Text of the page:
Most of the flame-spread test methods are empirical in nature because.it is very difficult to simulate by a single test method the variety of conditions present in fires. There is believed to be a serious disparity between the performance of materials in actual fires and the results of some of these smallscale tests. For example, certain plastic foam materials were judged to be of low flammability based on the results of certain small-scale tests.
However,in actual experience or by observed performance in room comer wallceiling research ignition and flame spread were found to be rapid. As a result the Federal Trade Commission has cited many plastic foam manufacturers for advertising fire performance based on the small-scale results. There has been considerable emphasis recently on development of the room corner wall-ceiling tests or modification of other flammability tests to better reflect the performanceof plasticfoam materials.The American Society for Testing and Materials has also established a committee to select and developtest methodsfor materials to better represent the potential hazard under actual fire conditions.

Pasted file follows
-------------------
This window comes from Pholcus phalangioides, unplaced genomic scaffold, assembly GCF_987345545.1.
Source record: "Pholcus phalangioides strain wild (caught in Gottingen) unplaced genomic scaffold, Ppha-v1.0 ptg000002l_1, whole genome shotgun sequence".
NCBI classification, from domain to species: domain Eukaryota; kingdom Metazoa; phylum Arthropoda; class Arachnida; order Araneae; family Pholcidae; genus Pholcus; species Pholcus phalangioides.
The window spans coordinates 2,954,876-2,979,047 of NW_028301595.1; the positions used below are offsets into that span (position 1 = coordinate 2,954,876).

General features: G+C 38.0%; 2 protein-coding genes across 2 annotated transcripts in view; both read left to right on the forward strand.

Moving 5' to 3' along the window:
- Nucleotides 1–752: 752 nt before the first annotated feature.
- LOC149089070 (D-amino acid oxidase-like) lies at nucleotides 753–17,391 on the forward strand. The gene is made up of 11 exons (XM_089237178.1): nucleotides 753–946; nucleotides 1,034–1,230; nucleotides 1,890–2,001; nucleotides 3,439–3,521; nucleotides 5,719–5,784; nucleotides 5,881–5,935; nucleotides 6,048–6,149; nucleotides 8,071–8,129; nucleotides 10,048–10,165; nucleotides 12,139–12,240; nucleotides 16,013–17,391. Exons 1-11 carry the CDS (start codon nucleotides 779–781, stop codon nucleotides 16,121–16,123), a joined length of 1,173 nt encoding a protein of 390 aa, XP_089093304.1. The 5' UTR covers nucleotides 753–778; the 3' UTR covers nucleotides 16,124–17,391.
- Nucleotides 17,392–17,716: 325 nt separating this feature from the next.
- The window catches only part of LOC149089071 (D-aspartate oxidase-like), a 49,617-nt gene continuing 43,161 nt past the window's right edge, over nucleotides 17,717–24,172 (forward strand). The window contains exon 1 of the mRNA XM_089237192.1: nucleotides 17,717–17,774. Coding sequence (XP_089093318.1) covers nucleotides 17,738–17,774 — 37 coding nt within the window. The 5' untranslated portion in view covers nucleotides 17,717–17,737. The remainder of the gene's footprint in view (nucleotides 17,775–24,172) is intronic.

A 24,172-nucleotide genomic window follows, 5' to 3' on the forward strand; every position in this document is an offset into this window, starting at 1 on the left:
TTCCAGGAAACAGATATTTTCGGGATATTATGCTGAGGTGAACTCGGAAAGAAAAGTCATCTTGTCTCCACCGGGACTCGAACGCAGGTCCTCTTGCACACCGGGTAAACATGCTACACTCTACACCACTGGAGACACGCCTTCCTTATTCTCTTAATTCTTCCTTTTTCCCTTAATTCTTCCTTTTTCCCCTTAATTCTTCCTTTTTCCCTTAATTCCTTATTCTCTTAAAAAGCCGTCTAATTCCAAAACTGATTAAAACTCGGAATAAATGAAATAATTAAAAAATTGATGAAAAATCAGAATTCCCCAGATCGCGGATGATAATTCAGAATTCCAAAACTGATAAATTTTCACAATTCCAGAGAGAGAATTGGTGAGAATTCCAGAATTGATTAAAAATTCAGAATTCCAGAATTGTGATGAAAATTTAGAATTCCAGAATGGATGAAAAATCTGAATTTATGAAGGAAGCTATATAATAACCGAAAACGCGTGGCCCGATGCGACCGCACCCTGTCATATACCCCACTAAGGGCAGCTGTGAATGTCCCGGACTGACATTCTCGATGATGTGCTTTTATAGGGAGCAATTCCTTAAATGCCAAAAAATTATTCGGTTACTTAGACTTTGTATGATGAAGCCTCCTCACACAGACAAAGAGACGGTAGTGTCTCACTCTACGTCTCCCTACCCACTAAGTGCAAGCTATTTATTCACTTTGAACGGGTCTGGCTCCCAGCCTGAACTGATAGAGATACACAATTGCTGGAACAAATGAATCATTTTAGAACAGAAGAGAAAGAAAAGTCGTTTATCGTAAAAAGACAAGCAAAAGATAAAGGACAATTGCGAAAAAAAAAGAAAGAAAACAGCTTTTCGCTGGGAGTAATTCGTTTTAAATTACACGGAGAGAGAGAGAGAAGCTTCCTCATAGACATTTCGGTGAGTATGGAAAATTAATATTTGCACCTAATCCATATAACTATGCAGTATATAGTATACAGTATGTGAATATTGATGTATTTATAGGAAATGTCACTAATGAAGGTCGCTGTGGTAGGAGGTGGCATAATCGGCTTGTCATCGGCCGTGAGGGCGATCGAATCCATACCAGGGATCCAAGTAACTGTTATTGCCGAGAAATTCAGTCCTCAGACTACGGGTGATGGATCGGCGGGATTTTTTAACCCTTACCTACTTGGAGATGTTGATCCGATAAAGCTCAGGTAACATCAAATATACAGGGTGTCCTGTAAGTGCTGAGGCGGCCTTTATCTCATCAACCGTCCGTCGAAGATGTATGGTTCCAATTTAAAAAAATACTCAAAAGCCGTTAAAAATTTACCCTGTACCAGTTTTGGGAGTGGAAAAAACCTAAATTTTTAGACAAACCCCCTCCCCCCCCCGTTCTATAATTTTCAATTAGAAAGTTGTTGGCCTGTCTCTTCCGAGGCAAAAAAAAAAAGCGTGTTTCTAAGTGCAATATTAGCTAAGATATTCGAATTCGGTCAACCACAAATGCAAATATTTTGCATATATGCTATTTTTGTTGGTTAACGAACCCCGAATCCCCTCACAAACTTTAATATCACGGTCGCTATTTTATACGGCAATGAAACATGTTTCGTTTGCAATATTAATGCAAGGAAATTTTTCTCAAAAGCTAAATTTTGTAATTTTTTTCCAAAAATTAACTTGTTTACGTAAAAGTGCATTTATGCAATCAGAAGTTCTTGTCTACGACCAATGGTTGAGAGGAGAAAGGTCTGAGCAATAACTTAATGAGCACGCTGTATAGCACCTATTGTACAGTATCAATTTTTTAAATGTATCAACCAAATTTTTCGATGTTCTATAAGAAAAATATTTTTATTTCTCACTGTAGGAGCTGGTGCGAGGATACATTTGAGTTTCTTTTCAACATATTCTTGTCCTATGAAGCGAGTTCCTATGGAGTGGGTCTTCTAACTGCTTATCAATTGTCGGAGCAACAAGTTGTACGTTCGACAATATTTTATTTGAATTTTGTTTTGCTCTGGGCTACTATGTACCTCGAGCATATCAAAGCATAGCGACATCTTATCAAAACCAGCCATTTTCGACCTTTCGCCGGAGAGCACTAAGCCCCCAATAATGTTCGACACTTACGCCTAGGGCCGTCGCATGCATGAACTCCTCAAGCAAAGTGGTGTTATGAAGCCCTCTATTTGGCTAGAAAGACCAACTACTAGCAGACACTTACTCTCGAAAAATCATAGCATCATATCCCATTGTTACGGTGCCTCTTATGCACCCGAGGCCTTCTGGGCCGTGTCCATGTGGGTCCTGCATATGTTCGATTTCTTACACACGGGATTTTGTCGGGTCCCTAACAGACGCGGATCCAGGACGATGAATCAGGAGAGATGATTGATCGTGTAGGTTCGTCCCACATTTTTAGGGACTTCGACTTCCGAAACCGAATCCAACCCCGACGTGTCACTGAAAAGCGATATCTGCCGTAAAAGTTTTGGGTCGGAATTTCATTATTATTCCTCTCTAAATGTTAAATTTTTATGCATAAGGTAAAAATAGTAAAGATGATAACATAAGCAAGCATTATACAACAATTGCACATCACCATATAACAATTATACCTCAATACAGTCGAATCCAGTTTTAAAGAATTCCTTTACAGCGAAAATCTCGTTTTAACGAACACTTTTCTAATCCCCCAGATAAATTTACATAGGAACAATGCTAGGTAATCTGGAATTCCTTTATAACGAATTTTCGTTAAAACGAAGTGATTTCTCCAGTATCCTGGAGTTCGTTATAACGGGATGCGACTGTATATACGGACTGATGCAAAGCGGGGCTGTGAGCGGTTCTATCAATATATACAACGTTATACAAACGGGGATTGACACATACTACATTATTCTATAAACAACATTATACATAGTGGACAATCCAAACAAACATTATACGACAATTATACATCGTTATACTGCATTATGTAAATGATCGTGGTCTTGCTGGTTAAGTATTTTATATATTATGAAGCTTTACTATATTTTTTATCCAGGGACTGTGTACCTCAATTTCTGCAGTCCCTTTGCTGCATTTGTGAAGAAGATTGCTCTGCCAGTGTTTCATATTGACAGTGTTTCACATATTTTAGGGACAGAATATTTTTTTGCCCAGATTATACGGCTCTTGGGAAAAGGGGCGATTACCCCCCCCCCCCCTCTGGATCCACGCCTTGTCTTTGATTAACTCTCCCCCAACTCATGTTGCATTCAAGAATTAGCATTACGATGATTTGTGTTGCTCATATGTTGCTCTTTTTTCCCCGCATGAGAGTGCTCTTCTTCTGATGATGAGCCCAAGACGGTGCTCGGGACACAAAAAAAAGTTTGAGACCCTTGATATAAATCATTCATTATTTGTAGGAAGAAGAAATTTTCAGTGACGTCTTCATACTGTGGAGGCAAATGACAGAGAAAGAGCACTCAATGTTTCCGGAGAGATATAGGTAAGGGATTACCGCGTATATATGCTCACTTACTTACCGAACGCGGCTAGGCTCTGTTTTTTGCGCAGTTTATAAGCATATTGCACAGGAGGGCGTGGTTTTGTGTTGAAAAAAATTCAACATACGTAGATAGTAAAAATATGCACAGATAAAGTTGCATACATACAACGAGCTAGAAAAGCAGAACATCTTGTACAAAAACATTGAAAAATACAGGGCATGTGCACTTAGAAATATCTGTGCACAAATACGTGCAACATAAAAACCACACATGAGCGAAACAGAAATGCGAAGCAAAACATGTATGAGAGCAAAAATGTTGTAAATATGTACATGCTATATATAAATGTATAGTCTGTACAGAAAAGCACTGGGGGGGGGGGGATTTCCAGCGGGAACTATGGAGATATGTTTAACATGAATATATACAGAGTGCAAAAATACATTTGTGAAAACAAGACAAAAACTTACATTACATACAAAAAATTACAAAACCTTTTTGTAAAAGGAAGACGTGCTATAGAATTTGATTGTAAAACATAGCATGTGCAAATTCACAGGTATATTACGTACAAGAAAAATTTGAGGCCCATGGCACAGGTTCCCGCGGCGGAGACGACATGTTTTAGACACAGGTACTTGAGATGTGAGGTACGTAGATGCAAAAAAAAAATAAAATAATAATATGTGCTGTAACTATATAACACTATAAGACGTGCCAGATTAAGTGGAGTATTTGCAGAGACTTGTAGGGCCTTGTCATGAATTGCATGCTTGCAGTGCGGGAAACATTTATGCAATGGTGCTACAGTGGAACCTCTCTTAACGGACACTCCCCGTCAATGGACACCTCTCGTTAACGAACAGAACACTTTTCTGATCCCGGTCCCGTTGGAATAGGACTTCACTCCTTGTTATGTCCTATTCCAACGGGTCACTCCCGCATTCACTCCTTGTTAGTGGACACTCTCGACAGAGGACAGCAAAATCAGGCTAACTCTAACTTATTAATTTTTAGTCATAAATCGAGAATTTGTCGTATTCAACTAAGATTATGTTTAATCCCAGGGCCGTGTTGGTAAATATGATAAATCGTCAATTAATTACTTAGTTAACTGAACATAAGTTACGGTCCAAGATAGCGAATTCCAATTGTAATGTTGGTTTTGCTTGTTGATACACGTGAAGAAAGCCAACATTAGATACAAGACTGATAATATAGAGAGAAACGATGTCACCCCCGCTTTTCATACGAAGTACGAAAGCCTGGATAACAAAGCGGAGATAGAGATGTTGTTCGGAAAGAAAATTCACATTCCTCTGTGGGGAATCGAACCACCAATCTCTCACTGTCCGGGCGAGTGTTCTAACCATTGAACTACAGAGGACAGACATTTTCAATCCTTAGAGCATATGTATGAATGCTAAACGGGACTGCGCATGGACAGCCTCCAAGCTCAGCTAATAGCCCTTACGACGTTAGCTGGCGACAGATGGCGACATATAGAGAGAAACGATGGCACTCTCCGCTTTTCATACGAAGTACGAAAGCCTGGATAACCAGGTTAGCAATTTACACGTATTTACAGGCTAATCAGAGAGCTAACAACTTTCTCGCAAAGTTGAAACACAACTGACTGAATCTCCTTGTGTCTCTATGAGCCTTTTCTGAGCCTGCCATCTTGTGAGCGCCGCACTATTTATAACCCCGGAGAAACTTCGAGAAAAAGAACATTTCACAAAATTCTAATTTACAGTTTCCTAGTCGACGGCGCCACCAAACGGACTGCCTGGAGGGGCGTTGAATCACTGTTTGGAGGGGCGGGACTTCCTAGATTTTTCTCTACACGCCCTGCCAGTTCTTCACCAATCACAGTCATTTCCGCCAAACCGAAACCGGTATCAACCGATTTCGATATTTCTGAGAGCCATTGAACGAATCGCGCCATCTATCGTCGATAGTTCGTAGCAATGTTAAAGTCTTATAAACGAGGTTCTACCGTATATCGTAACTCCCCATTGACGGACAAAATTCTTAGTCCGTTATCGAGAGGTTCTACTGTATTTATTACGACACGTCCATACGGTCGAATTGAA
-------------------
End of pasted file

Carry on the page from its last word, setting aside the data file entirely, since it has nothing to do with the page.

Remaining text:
There have been some limited attempts to relate thermal and kinetic parameters to the burning process of solids and spread of fire . there have also an excellent book,Flames, Their Structure, Radiation, and Temperature, which includes discussion of the theories of flaming processes .This chapter is primarily limited to surface flammability measurements as applied to building materials and closely allied solid products. However, there are also fire-hazard regulations that apply to the transportation,storage, and use of certain liquids and gases. The fire-hazard classifications for these materials are based chiefly on flash point, ignition, temperature,and lower and upper flammability limits.